When Joe Brolly penned Derry football’s obituary in response to last year’s 11-point Ulster championship loss to Tyrone, it was a step too far for some of the dearly departed.
Referee: M Deegan, Laois
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Witty as his scripted death notice might have been, describing the county as having “passed away without fuss, May 22, 2016 at her home in Celtic Park surrounded by her loving family after a long illness”
it stung the men who had followed Brolly into an Oak Leaf jersey, and were proud to do so.
“It does hurt a wee bit,” says wing-back Neil Forrester.
“Joe put in that death notice... one game! We were judged on one game last year. It was just something I took away and it didn’t sit well with me. It was one game and we were totally written off.”
Derry came back to life in the All-Ireland qualifiers and beat Louth, Meath and Cavan. They got on a roll, beating Cavan in Kingspan Breffni Park, to set up a highly winnable fourth round clash with Tipperary.
Forrester seized his chance.
“I think I reposted it (death notice) on Twitter after the third win saying ‘this is the kind of character and fight that Derry people, and us players have. The type of people we really are.
“I take great pride in playing for Derry. Maybe it’s because I come from the city and there’s not that many have done before. It was Paul O’Hea before me and I really looked up to him.
“Marty Dunne got a spell in the county senior panel. Derry City men leading the way. I took inspiration from those boys.”
The high-scoring extra-time shoot-out against Tipperary was a thriller, but at the end of a breathless 90 minutes the Munster men were going to Croke Park and Derry were going home.
Forrester admits “we felt we left it there” but ultimately, pride was restored for a while at least.
It wasn’t long before further scrutiny was heaped upon them.
Over the winter a raft of players decided not to commit for 2017 with around a dozen making themselves unavailable.
A couple of others are injured, but it’s left them heading into tomorrow’s Ulster SFC rematch with Tyrone hopelessly short of numbers and experience.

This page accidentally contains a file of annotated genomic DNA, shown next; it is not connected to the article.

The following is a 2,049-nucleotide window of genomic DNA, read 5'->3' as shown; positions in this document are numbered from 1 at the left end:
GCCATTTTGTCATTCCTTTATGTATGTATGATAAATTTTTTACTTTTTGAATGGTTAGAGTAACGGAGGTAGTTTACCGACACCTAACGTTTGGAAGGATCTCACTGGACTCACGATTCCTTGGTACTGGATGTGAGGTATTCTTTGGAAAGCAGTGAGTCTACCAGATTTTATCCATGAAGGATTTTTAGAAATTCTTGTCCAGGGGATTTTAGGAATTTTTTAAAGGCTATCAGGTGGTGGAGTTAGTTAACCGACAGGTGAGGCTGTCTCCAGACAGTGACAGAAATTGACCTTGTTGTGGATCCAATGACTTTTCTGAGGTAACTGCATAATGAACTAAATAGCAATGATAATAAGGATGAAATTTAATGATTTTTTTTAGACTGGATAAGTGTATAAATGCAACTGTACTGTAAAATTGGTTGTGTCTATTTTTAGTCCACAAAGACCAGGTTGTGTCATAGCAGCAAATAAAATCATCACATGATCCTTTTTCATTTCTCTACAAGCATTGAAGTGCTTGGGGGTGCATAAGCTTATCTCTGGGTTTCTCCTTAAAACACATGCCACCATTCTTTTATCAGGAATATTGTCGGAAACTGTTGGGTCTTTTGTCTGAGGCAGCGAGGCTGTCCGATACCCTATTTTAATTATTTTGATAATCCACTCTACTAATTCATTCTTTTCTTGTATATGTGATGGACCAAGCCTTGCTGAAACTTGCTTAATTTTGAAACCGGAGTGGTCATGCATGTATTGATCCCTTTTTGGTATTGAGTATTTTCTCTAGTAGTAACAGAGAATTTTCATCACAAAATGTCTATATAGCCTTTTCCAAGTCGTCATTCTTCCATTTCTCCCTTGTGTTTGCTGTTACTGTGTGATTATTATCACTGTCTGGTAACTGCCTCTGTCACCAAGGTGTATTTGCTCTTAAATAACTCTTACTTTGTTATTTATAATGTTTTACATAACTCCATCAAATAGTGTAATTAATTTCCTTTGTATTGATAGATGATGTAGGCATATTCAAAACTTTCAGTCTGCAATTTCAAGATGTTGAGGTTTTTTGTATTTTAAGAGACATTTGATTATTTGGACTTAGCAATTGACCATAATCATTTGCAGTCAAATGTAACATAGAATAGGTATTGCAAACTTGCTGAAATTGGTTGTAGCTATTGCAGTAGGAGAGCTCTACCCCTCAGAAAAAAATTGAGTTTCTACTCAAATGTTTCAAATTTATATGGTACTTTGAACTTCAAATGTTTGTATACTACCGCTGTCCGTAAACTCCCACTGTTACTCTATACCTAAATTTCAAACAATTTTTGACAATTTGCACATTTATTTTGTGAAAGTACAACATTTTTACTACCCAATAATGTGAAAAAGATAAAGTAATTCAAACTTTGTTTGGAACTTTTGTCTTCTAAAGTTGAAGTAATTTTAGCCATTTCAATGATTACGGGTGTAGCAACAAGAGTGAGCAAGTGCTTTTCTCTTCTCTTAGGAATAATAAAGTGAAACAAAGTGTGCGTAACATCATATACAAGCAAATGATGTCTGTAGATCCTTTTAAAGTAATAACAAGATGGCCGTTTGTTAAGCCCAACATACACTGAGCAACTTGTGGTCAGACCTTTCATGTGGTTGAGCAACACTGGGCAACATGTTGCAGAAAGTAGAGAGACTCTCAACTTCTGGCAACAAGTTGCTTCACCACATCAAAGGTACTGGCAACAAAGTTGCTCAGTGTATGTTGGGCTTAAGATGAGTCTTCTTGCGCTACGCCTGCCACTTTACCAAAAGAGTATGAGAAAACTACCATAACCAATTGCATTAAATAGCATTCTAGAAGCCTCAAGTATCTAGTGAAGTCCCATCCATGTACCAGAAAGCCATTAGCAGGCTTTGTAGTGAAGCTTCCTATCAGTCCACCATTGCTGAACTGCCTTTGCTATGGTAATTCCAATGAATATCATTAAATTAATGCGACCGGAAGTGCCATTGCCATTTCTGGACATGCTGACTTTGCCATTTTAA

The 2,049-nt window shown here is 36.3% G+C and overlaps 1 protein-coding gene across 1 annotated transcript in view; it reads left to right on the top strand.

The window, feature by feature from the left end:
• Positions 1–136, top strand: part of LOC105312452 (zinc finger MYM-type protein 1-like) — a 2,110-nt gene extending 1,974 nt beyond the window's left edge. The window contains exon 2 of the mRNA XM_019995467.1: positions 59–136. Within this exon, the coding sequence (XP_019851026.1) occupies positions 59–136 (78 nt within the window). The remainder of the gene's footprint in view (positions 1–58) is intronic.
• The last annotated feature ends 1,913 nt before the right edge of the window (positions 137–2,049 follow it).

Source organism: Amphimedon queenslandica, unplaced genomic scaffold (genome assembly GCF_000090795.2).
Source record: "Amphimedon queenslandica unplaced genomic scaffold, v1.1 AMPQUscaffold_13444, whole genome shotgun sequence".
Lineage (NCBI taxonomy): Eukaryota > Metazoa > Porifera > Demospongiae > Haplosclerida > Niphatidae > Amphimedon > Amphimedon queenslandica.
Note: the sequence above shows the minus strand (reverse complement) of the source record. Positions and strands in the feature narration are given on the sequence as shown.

Relegation from Division Two in the last seconds of the campaign was painful. Damian Barton’s side snatched a late winning goal to sink Fermanagh but when word filtered through that Down had also struck late to draw with Cork, it left them with yet another blow to absorb.
“It took a while to clear the heads after that one,” Forrester says.
“Points difference took us down in the end.
“It’s a tough ask because Tyrone are a Division One team and we are classed now as a Division Three team.
“Maybe Tyrone are expected to deliver because they’ve given us a couple of beatings the last few times we’ve played them.
“That’s fair enough because the league table doesn’t lie and it really is up to us to raise our game. We have to get to that level but in the past we’ve caused upsets so that’s what we are going for.”
Forrester is familiar with the concept of having to triumph over the odds.
After making his county debut under John Brennan in 2012 at the ripe old age of 26, he was cut adrift by Brian McIver who told him, politely no doubt, that he couldn’t shoot.
“It hurt at the time and it stung,” he recalls. “I went away and worked and worked at it and it got me right and I got back onto his panel.
“I scored a point against Galway on my first game back I got great satisfaction from that.”
He will reflect on 2006 ahead of tomorrow’s game and memories of how Derry went to Omagh and held Tyrone’s All-Ireland champions scoreless for the first half.
“I was asked as a city man whether it was Derry v Donegal for me but no, growing up it was always Derry-Tyrone for me.
“No matter if it was McKenna Cup or Championship it was always blood and thunder.
“Unfortunately last year we didn’t show the fight that we should have but it’s up to us to be really strong-willed and show character now.”
Do that, and maybe Derry football won’t be content to Rest In Peace after all.
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